From Spring 2009 to Spring 2010, Ana and I worked on the novella project. From 2010 to early 2011, I didn’t write a lick as the novella had been published and was in circulation as an e-book. However, I was kind of discouraged about it, believing it still wasn’t ready. After the publisher graciously rescinded the rights to Deshay in 2011, my muse returned—I had been mulling over ways to improve the story. It had been several years (not since my college days in the early 2000s) since I had been involved in any online writing community, but on a whim I decided to check out the old virtual stomping grounds for a peak. I even reviewed the works of a few authors at random. One author responded—to paraphrase, she said my review was somewhat curt and borderline mean. I was horrified! I try my best to be fair but sensitive. I re-read my review. She was right. It had been so long since I’d reviewed anything, and my words came across a bit too antagonistic. Lucky for me, she was able to push past the negative tone because of a driven need to better her writing—this is a mark of a true writer in my estimation. I say lucky for me, because she’s been one of the most helpful reviewers/editors ever since, not to mention a great, supportive online friend (You can check out her blog to see what a wonderful person/writer she is).
She also introduced me to another writing community website, one that featured solely aspiring novelists, called Authonomy.com. I posted my novella here and for about a month it got ripped to shreds and nobody was backing it (the Autho system is based on other users/readers adding books to their “shelf”—of which has only five spots—when they think it’s worthy of supporting or promoting). This was discouraging. I knew how to write, dammit. I had graduated college with an English degree, spent the greater part of the last decade editing and writing professionally on the technical side. Numerous articles I had written covering myriad topics had been published in online and national and local print publications! That had to account for something! It was about that time when I came across an article written by a renowned author. He said that a lot of people knew how to write, but that writing a novel was something completely different. He was right, by the way. I shoved my ego aside and re-re-re-read my novella. And it hit me. I had written it the same way I might write a technical article: with all the facts and little flavor. Novels can’t be written this way; it was so obvious now and I felt foolish for having been so blind to it. I wish I could have read my own words five years ago.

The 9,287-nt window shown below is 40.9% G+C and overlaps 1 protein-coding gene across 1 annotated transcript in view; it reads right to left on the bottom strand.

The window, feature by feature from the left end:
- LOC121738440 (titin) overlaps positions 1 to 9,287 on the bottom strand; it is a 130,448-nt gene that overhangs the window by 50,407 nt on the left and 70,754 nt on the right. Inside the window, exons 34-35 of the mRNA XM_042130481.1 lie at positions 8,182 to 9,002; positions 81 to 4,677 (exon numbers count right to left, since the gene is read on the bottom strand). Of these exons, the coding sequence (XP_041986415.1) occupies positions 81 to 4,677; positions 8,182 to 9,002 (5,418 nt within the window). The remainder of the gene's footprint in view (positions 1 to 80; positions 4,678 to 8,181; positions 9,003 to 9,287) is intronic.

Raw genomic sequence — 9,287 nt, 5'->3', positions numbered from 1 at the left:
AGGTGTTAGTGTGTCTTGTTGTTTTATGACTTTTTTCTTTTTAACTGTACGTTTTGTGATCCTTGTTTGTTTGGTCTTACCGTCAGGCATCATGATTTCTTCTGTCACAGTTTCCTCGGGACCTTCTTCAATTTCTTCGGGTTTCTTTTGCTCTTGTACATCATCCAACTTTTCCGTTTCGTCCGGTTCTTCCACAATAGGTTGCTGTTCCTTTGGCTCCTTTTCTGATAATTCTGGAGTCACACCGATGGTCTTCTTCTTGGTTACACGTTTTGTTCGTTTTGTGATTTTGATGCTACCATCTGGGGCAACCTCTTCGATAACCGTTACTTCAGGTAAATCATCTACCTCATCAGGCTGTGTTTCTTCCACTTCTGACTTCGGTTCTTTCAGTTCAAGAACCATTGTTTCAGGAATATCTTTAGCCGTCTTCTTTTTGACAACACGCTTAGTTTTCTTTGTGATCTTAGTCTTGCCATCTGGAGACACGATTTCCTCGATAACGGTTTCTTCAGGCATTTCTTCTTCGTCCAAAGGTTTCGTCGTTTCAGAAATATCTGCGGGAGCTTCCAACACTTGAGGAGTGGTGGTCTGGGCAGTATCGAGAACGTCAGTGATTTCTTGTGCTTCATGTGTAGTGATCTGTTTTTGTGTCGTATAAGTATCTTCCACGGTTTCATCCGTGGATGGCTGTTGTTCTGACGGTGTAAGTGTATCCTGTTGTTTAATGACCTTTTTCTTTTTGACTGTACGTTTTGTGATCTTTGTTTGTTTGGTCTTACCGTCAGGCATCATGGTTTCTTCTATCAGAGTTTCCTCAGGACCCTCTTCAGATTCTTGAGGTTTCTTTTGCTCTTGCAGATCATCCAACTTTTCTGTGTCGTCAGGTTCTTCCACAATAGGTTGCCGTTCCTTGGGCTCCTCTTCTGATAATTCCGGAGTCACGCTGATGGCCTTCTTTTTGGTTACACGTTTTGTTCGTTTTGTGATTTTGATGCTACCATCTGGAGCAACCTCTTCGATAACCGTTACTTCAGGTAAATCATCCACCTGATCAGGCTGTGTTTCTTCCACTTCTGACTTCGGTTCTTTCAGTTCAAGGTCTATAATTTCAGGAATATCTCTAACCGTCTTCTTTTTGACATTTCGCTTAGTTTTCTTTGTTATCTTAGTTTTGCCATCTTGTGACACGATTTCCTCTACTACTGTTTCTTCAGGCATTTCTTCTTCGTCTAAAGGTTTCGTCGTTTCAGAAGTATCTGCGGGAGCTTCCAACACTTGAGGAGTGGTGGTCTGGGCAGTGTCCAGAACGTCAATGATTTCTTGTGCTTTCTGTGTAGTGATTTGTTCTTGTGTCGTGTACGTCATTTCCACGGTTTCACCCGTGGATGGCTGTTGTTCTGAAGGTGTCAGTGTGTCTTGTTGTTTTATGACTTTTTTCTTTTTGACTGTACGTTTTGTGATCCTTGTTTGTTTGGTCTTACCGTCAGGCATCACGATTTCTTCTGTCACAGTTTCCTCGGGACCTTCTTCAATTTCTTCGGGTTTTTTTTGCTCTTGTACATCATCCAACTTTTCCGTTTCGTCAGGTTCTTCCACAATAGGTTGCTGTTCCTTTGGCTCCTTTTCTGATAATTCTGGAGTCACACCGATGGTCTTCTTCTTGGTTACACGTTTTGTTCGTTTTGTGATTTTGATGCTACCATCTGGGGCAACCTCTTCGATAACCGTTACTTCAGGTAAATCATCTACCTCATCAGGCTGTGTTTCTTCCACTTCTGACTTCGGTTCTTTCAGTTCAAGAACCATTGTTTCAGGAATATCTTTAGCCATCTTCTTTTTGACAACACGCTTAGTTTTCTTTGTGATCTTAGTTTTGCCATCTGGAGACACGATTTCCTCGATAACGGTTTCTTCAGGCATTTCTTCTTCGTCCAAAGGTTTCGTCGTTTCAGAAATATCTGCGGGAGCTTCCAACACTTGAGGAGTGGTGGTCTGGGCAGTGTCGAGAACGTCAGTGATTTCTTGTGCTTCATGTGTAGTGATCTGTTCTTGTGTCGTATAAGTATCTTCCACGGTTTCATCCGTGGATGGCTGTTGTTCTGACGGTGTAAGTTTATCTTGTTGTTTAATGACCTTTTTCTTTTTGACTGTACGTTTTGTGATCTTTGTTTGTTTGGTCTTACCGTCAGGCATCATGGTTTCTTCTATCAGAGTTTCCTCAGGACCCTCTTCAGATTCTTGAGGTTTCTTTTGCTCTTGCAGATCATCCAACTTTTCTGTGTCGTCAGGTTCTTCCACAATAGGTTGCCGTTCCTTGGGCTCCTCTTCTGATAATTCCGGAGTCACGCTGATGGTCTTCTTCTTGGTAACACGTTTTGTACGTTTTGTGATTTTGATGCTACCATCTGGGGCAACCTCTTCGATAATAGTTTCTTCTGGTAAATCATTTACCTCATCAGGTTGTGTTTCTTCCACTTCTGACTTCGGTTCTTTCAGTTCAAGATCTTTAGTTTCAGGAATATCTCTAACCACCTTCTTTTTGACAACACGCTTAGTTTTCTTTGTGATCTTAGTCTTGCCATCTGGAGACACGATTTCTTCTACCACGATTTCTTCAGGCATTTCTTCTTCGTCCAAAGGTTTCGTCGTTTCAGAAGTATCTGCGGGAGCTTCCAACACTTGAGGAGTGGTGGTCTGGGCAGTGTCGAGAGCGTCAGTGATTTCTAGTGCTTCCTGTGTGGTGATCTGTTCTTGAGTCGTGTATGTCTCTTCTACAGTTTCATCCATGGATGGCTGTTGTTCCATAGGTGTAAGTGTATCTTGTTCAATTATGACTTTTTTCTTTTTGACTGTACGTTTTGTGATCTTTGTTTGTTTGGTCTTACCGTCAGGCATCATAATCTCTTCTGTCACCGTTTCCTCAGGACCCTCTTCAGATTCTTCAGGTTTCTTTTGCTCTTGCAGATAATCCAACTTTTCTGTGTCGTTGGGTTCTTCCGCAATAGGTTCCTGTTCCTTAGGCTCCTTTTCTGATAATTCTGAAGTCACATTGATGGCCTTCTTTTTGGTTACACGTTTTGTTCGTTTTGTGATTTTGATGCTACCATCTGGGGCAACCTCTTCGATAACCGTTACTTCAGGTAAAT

So I inserted a bit of description here and there—not a lot at this point, but once upon a time, when I had attempted fiction writing in high school and college, I had been fairly decent at writing imagery. Just like that, this early, early version of Deshay of the Woods started getting a bit more notice. It still wasn’t great—I would content it wasn’t even that good—but it was getting that, and I had resigned myself to the approach of paying my dues and learning, learning, learning with baby steps (Incidentally, I’m still learning. I suspect I always will be). I worked hard at plotting ideas and revamping the novel to make it work better as a story and to connect the dots and fill in the gaps and holes in the plot. When I say “revamp,” I literally mean I had scrapped much of the novella version. As a result, it grew into something more than a novella. It was becoming a novel.
A year later, Deshay of the Woods made it to the Authonomy.com Editor’s Desk, which is about as high as you can get without Harper Collins stepping up and saying they’re considering your novel for publication. The Desk doesn’t mean the novel will make it in the publishing world, it doesn’t necessarily even mean that it’s any good, but it was progress. The award for such an accomplishment is a review by one of the HC editors. At this point, the novel was 60K words (compared to the 36K word count of the novella version), but I still knew it wasn’t finished. I feared I was submitting it for review prematurely. I had even added a new character to the mix, a raven named Scarab, whose story had yet to be properly woven into the main plot.
The review I received from the HC editor was pretty much what I was expecting. They said it still looked like a draft version. However, my efforts hadn’t been for naught! I had been stumped on how to write and proceed upon several key parts of the story, and few things are more agonizing to a writer is seeing where you need to be but not seeing the path. The review helped give me direction. That and it confirmed that I wasn’t wasting my time with this whole writing thing. I had read several reviews of other authors who had made the Desk—enough to know that they don’t hold back punches. I had even read reviews where they told the author (in so many words and with more diplomacy) to learn how to write. It was therefore nice to read that the writing was “great” and that they saw lots of potential.
What I’ve learned from the year in discussion is that the learning aspect of novel writing never ends and takes patience and persistence. For that reason, the most important thing to remember is to keep having fun. If you’re not enjoying what you’re doing, you won’t stick with it.